ALEXANDRIA, Va. — They are the few, they are the proud, and they risk life and limb to protect the country on a daily basis.
And unfortunately, many of those injured in that safeguarding duty come home to too little support and a dearth of opportunities to continue serving the country.
Devil Dog Advocates, a nonpartisan, nonprofit organization recently founded by engaged Townsend natives Jayne Robtoy and Michael Canava, is one group campaigning for the rights of Marines and their families. Even after the Marines have done their duty, they deserve some public support for a job well done.
Robtoy and Canava’s combined efforts have allowed them to establish the nonprofit organization only six months after the pair moved to Alexandria. The group officially became active in May of this year.
“We’re trying to support Marines and their families,” said Robtoy, chairman of the Advocates. “We’re trying to get people involved with community projects.”
While the group lobbies for pro-Marine legislation, Robtoy added that the organization’s nonprofit nature only allows it to do a small amount of lobbying. Therefore, the Advocates educate Marines about the legislation out there, so they can lobby for their own interests. “We like to get them involved.”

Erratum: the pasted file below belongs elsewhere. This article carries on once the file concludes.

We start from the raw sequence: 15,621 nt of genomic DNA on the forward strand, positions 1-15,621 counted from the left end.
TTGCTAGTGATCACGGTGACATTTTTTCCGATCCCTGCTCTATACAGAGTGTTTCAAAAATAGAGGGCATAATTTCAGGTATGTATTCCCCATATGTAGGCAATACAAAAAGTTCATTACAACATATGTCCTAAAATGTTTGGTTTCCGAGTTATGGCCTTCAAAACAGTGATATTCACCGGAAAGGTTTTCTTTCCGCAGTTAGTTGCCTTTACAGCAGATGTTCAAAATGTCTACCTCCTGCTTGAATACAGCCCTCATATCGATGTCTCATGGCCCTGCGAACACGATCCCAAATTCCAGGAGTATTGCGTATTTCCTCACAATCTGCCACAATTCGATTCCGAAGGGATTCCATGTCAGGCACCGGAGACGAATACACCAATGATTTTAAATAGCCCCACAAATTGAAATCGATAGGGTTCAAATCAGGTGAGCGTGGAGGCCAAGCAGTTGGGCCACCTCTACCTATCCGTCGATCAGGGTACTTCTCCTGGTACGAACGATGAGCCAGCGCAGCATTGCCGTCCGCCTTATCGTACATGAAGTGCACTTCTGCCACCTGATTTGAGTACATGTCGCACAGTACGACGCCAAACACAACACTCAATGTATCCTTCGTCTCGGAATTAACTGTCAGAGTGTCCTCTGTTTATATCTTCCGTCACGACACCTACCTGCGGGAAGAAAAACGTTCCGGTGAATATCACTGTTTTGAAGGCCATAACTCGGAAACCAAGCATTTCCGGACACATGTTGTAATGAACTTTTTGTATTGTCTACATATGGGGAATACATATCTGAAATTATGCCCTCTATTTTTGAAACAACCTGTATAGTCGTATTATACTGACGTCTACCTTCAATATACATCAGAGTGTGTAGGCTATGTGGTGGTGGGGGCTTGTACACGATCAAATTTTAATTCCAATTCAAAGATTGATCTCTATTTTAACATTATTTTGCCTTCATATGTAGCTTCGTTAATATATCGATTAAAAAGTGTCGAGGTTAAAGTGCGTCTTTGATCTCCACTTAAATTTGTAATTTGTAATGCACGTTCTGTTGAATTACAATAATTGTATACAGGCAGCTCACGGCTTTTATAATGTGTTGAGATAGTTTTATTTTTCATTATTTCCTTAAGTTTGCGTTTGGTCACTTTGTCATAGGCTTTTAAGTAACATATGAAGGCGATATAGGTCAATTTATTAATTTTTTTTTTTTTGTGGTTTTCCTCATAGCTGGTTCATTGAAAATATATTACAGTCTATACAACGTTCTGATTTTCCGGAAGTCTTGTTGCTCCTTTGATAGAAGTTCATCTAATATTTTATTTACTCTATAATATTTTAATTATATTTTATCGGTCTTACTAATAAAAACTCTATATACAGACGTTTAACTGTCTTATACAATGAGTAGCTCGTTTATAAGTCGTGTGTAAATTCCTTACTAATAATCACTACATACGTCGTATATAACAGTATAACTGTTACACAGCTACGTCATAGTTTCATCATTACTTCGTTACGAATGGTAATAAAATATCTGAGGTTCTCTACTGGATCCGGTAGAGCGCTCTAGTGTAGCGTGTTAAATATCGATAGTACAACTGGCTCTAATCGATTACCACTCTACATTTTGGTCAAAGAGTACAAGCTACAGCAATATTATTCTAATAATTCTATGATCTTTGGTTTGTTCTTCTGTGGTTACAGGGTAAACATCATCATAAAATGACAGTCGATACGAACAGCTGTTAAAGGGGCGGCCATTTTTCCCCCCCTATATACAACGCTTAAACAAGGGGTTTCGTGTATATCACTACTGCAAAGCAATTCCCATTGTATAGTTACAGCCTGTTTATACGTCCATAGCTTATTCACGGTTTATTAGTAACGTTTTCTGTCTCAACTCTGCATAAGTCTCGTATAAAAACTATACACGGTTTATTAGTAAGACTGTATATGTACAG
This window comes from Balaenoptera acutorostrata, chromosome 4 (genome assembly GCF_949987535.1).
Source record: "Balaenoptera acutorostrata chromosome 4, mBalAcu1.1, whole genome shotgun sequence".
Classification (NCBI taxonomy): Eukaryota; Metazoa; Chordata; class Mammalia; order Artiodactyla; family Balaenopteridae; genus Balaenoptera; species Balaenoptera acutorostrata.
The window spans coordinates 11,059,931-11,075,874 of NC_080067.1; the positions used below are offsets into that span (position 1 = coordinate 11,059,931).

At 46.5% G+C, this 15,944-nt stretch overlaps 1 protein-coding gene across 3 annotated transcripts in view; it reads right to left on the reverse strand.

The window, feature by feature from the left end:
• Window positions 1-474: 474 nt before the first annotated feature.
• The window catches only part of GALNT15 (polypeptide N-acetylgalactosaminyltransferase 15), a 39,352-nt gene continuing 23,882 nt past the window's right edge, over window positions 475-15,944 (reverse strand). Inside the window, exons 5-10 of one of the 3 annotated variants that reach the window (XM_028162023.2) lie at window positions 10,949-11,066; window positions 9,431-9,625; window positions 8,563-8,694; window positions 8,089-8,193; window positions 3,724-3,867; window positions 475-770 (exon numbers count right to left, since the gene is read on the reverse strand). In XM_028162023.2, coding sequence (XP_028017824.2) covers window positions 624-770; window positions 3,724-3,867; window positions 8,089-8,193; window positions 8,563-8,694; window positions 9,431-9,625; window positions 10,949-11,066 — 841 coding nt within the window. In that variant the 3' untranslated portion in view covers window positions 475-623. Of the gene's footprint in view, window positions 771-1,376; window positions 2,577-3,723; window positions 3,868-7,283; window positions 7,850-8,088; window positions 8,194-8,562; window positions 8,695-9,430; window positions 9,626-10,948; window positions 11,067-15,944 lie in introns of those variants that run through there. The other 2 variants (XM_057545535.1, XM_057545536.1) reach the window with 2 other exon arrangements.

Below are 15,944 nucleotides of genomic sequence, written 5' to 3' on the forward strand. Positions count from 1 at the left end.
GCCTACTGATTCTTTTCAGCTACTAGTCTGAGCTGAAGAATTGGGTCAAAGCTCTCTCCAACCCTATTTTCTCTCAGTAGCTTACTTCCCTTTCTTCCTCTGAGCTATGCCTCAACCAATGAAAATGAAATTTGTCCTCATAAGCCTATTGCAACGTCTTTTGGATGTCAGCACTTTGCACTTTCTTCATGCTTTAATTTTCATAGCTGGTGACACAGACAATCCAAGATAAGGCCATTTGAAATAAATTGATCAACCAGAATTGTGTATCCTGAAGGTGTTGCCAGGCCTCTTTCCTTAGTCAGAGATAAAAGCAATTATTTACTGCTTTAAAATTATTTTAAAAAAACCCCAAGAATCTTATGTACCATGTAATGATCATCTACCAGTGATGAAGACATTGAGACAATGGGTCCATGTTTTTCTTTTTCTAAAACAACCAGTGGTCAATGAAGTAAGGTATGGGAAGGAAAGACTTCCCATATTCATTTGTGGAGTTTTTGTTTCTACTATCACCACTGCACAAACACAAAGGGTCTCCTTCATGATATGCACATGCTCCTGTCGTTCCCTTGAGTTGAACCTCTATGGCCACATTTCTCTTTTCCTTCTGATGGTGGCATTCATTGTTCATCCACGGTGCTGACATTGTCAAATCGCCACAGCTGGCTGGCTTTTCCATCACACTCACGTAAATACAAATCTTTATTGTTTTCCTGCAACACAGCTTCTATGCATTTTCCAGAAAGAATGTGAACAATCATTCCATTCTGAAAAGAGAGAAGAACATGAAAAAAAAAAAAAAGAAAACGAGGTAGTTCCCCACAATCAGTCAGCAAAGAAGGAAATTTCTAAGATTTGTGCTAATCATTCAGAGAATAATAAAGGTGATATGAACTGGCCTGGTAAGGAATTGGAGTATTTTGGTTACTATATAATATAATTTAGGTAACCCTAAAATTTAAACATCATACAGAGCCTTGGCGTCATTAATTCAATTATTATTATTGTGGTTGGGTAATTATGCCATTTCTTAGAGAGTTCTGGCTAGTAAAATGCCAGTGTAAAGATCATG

The Advocates, named for the term supposedly applied to U.S. Marines by German soldiers during World War I, due to their tenacious ferocity in battle, believe it is important for Marines to be able to communicate openly with their elected officials, especially in regards to legislation that could affect them. They are “dedicated to building a bridge of communication between Congress and Marines.”
The organization’s other services include “care” package drives, letter-writing drives, outreach programs for injured Marines and job banks. Recently separated Marines are invited to send in their résumés for professional touch-ups and job placement help.
There is a package drive scheduled for Nov. 8 in Watertown, Conn., and Robtoy hopes to be able to send some oft-request items along, including the popular “SureFire” flashlights.
Robtoy hopes to be able to hold a drive in Massachusetts before long and is currently trying to set one up, along with many other things left to do. Canava is presently overseas in Iraq, so Robtoy is taking on all the challenges on her own.
“We just filed for tax-exempt status,” she added.
Even though the organization is still in its infancy, Robtoy promises that the remainder of 2008 will be a busy one for the Advocates.
“We will have at least 10 events by the end of the year,” she said.
For more information on Devil Dog Advocates Inc., visit the organization’s Web site at www. devildogadvocates.org.